Just a day after being sued by the Las Vegas-based airline over an illegal strike, Teamsters Local 1224, which represents Allegiant's pilots and currently in negotiations with the airline for a new contract, has published a letter to passengers warning them about "persistent mechanical problems."
The letter praises Allegiant and its passengers for creating the most profitable airline in the industry while acknowledging the company's very poor record of flight delays and cancellations. The letter goes on to disparage the corporate leadership as having a greedy disregard for safety.
The Union doesn't mention any specific safety issues beyond "the company's unwillingness to invest in its operation or its workforce, as attested by the numerous FAA safety investigations, aircraft groundings, and training program closures." The letter continues with the theme that ultra-rich CEOs refuse to reinvest dividends to increase wages for the company's workforce.
The Union attempts to argue that the company's financial success hasn't translated into increased wages and benefits for employees and that somehow equates to a dangerous safety hazard for passengers. The debate about corporate CEO pay is well argued in many industries, but a major factor in pilot pay is boils down to passengers wanting cheap tickets.
According to a report on the company leadership's financial compensation in 2013, the senior officials appear to make a healthy wage. Even if the cash earnings were cut in half, the 537 pilots would only see a minor increase in salary and would be in jeopardy of losing their corporate leadership to another company willing to provide higher compensations – the same heads they praise for creating the most profitable airline in the industry.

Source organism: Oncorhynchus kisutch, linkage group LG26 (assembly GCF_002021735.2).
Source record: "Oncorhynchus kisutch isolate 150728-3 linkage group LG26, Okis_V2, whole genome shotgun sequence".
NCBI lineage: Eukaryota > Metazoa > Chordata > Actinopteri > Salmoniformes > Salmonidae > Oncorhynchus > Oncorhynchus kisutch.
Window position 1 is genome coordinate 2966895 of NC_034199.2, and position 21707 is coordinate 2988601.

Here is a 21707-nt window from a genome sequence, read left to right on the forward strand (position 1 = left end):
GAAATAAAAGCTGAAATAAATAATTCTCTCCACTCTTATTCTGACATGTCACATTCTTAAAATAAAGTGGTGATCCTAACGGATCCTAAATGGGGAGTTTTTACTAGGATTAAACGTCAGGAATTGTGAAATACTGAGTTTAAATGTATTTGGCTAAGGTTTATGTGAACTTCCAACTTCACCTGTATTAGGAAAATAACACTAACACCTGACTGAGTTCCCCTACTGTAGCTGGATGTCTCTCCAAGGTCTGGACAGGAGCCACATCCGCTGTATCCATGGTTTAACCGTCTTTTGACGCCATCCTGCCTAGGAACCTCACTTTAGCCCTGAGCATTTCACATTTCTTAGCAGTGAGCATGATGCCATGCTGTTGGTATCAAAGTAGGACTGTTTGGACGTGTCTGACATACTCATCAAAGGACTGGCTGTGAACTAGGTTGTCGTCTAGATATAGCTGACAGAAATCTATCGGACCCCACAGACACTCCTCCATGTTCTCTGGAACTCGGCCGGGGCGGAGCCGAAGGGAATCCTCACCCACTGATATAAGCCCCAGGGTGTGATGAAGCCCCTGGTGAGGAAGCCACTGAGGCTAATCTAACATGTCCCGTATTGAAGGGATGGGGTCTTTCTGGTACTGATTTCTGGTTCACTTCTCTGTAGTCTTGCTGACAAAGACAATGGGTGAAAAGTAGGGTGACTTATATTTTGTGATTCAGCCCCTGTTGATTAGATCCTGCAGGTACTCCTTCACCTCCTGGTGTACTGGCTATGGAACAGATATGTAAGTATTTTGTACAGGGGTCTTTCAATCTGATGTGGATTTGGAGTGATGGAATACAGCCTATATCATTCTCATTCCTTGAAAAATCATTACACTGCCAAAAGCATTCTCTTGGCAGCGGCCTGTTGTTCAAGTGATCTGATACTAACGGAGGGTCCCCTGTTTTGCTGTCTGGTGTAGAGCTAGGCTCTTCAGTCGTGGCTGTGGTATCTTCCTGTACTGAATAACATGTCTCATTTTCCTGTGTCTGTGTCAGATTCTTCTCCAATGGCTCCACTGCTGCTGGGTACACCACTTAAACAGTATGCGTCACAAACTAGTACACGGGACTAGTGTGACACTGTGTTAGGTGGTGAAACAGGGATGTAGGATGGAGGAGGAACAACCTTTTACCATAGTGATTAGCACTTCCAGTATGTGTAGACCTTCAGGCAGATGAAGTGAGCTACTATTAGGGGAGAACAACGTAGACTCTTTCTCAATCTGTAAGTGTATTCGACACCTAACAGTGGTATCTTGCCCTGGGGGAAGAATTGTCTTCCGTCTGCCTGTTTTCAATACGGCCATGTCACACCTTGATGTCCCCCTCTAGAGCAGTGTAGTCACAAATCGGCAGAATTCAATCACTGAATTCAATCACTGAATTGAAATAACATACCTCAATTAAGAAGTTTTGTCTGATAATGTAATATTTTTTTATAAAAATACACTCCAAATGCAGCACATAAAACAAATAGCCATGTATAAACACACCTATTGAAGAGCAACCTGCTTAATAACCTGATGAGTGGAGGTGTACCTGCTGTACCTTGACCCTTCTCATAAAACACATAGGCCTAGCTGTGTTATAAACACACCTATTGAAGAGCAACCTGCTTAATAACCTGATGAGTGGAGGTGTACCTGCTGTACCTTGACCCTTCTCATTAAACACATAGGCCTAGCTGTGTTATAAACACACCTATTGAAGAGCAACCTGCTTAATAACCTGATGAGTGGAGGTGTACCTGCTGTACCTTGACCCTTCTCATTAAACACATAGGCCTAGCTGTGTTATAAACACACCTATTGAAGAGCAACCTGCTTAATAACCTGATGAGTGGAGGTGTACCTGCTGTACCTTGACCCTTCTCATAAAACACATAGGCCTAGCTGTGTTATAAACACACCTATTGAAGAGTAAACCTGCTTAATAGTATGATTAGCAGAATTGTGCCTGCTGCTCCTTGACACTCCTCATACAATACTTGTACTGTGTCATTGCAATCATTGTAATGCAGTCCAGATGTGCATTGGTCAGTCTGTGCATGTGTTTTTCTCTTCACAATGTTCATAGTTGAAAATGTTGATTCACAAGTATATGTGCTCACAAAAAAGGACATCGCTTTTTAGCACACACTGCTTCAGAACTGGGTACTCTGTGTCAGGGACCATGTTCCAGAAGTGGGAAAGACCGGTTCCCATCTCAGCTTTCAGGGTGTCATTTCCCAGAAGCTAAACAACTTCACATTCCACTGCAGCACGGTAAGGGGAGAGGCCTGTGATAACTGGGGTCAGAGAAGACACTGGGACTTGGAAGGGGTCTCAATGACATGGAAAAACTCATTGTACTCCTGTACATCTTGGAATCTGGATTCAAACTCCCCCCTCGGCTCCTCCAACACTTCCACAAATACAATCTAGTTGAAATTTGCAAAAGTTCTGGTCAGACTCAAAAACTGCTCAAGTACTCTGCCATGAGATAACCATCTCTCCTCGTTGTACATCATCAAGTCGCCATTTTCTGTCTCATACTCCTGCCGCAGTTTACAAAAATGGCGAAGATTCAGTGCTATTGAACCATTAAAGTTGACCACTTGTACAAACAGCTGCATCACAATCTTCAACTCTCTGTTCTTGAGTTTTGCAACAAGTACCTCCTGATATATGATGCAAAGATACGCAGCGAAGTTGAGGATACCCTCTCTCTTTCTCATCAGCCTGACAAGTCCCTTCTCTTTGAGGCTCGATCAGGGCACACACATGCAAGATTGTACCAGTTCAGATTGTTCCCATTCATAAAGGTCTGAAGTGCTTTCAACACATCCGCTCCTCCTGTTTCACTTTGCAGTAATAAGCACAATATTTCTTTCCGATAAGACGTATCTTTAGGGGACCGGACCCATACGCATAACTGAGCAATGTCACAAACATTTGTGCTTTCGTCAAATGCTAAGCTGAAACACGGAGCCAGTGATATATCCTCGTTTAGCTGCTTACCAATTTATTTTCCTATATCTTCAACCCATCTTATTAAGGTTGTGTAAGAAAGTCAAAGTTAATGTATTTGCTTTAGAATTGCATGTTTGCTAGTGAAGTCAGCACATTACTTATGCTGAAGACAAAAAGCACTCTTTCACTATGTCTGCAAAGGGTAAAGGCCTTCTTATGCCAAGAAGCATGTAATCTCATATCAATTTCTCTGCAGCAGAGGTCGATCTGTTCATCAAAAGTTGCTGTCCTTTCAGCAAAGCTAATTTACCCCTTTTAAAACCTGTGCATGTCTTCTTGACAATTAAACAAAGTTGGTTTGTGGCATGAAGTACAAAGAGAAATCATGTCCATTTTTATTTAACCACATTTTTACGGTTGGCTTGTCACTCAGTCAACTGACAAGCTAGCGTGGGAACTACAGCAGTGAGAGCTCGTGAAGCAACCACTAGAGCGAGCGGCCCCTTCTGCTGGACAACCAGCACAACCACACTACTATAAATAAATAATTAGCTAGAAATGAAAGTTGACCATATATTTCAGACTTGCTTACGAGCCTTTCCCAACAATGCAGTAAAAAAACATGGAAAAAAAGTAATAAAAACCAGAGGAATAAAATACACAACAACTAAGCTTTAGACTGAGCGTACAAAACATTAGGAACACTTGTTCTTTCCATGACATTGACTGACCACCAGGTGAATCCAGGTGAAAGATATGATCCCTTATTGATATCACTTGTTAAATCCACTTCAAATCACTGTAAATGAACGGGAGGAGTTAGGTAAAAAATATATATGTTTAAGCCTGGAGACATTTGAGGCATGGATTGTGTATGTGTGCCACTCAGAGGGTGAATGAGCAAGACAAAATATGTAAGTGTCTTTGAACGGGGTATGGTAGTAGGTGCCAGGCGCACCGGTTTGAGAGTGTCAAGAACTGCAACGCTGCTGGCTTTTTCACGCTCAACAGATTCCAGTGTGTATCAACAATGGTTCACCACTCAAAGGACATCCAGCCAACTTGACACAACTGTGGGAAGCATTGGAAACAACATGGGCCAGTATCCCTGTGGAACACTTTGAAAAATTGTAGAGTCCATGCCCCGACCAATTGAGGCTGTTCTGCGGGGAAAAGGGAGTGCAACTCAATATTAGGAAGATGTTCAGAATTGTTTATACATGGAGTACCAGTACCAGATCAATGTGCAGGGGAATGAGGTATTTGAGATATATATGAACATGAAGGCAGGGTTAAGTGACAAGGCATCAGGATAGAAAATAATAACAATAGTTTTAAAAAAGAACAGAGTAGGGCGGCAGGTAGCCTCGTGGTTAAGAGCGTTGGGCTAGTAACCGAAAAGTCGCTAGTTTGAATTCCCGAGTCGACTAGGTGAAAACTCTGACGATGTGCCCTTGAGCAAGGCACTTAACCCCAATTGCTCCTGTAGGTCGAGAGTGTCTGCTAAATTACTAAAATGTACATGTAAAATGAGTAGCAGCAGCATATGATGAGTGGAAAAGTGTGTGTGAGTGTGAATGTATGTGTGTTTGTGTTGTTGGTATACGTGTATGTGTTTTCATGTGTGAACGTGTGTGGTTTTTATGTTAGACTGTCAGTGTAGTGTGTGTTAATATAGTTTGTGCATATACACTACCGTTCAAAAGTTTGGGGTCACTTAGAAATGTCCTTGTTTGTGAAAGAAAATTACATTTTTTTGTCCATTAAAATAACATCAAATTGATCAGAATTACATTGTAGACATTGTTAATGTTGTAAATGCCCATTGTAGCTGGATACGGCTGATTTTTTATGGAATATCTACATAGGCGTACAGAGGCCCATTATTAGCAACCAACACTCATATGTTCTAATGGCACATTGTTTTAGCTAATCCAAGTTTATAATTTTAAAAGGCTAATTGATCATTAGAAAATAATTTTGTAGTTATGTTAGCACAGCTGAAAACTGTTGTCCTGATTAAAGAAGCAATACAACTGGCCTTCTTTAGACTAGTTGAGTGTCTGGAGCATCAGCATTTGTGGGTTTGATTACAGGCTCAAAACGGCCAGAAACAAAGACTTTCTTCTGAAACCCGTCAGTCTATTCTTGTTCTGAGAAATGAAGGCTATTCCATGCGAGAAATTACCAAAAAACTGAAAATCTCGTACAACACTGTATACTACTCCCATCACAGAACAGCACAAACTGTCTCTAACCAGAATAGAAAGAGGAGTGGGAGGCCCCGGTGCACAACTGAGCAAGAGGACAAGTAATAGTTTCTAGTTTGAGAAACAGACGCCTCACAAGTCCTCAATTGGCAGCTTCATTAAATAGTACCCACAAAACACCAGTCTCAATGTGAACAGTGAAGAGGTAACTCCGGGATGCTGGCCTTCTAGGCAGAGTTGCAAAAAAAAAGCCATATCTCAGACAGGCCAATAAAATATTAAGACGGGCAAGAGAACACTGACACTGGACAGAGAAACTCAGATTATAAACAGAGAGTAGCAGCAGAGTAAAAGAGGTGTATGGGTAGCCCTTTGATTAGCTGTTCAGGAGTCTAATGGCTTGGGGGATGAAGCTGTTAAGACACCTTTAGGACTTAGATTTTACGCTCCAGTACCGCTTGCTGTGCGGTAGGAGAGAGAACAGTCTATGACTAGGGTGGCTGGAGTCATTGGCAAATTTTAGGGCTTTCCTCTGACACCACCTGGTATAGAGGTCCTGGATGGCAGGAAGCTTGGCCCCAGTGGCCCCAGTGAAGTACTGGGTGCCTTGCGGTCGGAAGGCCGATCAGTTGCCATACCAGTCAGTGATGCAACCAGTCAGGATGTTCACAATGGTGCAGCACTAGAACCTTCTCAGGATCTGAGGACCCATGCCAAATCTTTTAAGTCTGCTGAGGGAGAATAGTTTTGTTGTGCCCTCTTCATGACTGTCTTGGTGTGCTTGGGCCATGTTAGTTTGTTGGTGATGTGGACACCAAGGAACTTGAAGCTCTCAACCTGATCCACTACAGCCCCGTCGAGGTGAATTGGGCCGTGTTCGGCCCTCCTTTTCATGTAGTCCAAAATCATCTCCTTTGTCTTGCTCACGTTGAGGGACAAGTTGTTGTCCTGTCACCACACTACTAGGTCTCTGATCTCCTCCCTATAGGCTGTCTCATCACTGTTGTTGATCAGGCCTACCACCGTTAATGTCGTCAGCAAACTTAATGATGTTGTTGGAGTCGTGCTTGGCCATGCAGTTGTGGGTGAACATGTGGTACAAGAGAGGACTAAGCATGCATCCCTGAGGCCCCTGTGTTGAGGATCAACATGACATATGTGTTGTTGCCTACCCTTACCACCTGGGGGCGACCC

The union has based its charges, a spokesperson said, on an investigation carried out by The Aviation Mechanics Coalition, about "air returns and diversions related to maintenance-related issues" at Allegiant during September and October 2014.
Allegiant COO Steve Harfst, respond to the charge from the pilots' union in a statement:
The safety of our passengers and crew is, above all, our number one priority. Allegiant has one of the best safety records among passenger airlines in the world, and complies with all FAA regulations. As we have said throughout this entire process, Allegiant and its leadership are committed to negotiating a contract with our pilots that is in the best interest of our pilots, as well as our other work groups and the health of our business.
However, instead of addressing their issues at the bargaining table, the International Brotherhood of Teamsters has unfortunately chosen to engage in scare tactics, including manipulating facts in an attempt to manipulate our customers. These actions are irresponsible and unfair to our customers.
In January, pilots voted almost unanimously to strike after the union failed to reach an agreement with the airline after nearly two and a half years of negotiations. The National Mediation Board denied the union's request for arbitration yet continued to threaten strike even after the union "acknowledged that it has no legal right to strike based on the major dispute process," Allegiant Air said in the complaint.
While safety concerns might be justified, the coincidental timing of the open letter from the pilots' union casts a serious shadow of doubt of the legitimacy of the claims.